Armed with the curriculum that comes with the job as government and history teacher at Fairfax High School, Dr. Linda Miller usually knows what the day's lesson plan is unless something unusual happens in the world, and then she shifts gears and turns on the television so her students stay abreast of world events. It was that global awareness dedication that made her the first recipient of the Peace Corps' "Peace Educator Award."
"Whatever's happening, we discuss it. We just have discussions as the world turns, so to speak. It's such an honor to be awarded the first one," she said.
Anne Baker, the National Peace Corp Global Education director, noted Miller's award.
"She's been very active in global and peace education," Baker said.
Miller was also a recipient of the Peace Corps' Global Educator Award in 2000.
AN EXPERIENCE with Russian exchange students and teachers broadened her global horizons. It started in 1998, and since then she's traveled to Russia and hosted students in her classes several times.
The terrorist strike on Sept. 11 played a part this year.
"The Russian families we knew from last year contacted us to make sure we were all right," she said.
Russian students who were due to arrive in September didn't end up coming until November. Miller's class regularly travels to Russia over spring break, but this year it was canceled due to the school ban on international travel spurred by the terrorism. In addition, two members of Global Teach Net were also on the plane that struck the Pentagon. They were teachers from Washington, D.C., according to Baker, and this was one of the driving forces that started this new award. It made Baker more enthusiastic to be behind a cause like the Peace Corps.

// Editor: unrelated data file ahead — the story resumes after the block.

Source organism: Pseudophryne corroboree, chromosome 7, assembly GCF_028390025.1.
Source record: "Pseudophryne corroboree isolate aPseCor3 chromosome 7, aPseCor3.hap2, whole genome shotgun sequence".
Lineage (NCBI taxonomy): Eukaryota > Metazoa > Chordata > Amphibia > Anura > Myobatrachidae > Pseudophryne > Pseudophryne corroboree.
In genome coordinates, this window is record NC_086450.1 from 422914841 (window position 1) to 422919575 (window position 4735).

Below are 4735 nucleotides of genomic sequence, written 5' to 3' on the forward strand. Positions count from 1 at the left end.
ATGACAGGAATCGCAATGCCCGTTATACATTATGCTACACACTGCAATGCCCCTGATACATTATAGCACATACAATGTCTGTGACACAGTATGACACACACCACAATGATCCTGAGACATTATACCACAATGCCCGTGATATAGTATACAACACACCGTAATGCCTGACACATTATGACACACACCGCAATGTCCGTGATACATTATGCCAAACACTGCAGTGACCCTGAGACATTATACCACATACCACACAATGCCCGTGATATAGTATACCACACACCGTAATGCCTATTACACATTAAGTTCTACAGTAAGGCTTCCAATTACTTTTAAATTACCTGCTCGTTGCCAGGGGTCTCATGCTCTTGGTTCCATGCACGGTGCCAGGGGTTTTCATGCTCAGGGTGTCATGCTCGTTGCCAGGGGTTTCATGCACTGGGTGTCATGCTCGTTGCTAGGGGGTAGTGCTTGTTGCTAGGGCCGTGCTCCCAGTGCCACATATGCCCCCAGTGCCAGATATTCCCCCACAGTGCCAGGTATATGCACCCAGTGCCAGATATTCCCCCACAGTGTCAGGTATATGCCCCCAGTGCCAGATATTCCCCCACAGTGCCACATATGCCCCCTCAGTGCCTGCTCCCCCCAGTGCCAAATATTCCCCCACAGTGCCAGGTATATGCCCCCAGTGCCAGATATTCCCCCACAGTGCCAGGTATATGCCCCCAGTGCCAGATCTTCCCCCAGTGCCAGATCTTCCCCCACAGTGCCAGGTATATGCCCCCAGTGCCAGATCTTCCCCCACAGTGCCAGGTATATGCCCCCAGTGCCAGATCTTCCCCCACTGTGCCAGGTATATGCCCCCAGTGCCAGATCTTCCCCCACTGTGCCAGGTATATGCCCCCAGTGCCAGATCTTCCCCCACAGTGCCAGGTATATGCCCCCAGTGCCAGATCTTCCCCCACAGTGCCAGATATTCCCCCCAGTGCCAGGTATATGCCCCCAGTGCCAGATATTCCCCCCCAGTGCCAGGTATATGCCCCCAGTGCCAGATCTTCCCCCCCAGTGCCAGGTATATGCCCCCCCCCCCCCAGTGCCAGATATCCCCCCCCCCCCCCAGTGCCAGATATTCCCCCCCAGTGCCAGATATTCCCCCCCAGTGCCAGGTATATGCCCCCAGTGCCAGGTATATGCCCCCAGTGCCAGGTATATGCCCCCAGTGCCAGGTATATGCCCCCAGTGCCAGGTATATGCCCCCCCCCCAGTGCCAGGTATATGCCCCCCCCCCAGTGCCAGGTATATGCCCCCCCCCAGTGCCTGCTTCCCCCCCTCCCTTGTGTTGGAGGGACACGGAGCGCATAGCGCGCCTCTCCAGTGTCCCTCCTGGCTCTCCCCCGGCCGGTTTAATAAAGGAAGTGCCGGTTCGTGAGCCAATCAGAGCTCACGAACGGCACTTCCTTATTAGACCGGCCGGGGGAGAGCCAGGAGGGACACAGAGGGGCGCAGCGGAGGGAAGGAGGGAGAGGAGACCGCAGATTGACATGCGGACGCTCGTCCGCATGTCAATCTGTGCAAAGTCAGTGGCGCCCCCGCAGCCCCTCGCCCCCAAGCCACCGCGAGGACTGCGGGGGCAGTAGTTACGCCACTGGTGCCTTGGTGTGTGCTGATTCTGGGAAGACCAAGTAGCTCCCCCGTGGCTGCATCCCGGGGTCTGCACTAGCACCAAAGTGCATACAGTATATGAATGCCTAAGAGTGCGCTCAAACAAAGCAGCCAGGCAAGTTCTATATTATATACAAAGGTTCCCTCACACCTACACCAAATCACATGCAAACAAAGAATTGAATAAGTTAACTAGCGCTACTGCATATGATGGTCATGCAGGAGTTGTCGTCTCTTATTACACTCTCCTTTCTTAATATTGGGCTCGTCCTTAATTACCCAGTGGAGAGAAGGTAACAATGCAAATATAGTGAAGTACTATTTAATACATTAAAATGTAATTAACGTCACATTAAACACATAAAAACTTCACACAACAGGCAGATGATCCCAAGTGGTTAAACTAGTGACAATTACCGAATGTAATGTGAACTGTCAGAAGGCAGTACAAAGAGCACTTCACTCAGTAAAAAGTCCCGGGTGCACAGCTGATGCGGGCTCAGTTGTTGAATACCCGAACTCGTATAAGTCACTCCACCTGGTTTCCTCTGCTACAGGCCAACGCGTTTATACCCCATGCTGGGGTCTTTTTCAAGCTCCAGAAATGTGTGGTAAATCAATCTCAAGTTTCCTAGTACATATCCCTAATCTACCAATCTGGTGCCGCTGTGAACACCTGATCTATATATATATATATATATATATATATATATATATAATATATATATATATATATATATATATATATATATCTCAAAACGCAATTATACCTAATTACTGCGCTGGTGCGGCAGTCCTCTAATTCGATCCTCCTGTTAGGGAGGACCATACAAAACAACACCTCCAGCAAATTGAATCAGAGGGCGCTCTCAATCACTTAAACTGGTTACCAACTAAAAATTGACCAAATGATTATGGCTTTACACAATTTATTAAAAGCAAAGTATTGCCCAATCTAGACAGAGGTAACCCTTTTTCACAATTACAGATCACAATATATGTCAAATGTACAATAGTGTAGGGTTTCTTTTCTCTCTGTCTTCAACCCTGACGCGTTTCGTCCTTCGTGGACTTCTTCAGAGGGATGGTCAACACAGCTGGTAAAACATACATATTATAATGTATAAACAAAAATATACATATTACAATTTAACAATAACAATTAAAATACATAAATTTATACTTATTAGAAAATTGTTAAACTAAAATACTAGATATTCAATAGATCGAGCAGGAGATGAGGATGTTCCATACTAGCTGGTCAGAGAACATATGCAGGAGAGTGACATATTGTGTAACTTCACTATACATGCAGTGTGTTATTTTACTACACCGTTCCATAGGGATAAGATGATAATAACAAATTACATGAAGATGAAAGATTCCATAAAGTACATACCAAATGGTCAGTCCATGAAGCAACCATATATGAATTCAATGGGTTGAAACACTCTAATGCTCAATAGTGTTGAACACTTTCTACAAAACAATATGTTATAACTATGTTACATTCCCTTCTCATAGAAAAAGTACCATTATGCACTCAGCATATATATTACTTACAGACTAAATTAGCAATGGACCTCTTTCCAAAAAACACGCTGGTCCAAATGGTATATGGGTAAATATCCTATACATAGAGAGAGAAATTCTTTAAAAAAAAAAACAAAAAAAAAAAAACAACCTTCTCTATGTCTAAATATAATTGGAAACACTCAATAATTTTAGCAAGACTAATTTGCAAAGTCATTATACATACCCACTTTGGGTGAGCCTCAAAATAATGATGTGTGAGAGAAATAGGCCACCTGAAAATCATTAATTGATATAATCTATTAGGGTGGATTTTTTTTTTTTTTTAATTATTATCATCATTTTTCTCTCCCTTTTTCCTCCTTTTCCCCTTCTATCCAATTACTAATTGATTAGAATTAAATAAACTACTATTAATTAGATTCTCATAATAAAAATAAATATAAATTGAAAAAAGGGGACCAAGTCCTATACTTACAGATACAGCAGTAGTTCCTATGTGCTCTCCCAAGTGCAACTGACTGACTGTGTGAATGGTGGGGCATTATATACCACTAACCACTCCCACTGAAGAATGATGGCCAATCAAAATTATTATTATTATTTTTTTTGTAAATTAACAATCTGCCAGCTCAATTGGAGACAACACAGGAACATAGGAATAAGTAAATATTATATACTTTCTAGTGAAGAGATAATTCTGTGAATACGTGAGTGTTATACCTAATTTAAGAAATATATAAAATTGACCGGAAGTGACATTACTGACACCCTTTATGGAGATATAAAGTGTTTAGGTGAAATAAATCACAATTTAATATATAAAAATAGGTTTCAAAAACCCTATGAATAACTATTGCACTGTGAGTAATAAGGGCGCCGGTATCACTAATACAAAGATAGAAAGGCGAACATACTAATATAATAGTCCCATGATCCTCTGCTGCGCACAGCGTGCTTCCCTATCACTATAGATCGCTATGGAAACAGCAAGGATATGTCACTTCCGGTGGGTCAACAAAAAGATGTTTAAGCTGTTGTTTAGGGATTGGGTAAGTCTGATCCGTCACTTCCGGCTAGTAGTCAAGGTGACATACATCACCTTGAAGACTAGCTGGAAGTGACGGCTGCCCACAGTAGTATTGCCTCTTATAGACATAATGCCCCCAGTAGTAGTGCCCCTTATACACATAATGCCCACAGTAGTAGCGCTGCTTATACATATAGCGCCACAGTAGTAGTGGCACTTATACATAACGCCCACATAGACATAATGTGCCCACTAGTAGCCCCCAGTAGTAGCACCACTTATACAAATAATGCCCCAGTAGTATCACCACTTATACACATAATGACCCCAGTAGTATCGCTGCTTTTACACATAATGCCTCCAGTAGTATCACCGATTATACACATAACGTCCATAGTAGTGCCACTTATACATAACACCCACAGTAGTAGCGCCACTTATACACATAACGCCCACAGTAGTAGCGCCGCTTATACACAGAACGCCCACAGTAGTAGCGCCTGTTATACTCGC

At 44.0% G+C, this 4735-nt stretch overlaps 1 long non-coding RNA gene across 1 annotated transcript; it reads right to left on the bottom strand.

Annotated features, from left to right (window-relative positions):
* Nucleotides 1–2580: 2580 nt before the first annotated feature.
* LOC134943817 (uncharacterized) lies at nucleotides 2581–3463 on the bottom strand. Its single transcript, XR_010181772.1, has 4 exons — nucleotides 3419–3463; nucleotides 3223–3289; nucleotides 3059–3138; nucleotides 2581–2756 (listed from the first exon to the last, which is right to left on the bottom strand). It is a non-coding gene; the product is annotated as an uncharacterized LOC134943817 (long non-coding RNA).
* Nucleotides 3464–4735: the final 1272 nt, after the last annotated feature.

"We're specialized in educating toward a more peaceful world," she said.
Steve Singman, assistant principal, went on the April 2001 trip with Miller and the students.
"It gives them an opportunity to break down stereotypes. Linda's to be commended for initiating the program," he said.
He would like to see it expanded in the future.
"One of the best educations you can receive is to travel," he said.
ALTHOUGH MILLER didn't participate in Peace Corps activities in her younger years, she was aware of the program and kept on top of all Peace Corps developments. That included lessons that she incorporated into her curriculum.
"I'm always looking to widen the students’ horizons and what's going on in the world. They're at the age when they can make a difference. I feel like a child of the Peace Corps. It was born when I was in the seventh grade," she said.
She even had Dan Wemhoff, one of the first Peace Corps activists in 1961, visit her class.
"When we require them [students] to do this community service, it starts them on another path. Dan Wemhoff showed them a map of where they can go with the Peace Corps and stressed a second language. You can't go into Peace Corps until after college. They will think more of what to take in college now," she said.
Miller teaches world history, geography and American government on various levels at Fairfax. Former Fairfax County Public Schools superintendent Dr. Robert Spillane was an inspiration in looking at the global picture. Spillane, currently working with the State Department, was superintendent from the mid-1980s into the '90s, before current superintendent Daniel Domenech.
"He was always very complimentary of the awards I got, he's the one who spurred me on," she said.
Miller is a Loudoun County resident and plans to retire in June 2003 after another year of teaching. But she doesn't plan on retiring in the classic sense. She's looking at a few opportunities her affiliation with world politics and the Peace Corps has opened. That includes contact with the International Studies School Association.
"They're interested in me promoting international schools. I feel like this award has opened the door for a whole new future for me," she said.
Miller looks at when Rosalyn Carter lifted the age requirements for the Peace Corp as another window of opportunity. Joining after she retires is an option.
"It did pass through my mind. Now there's no age requirement, I could do it when I retire," she said.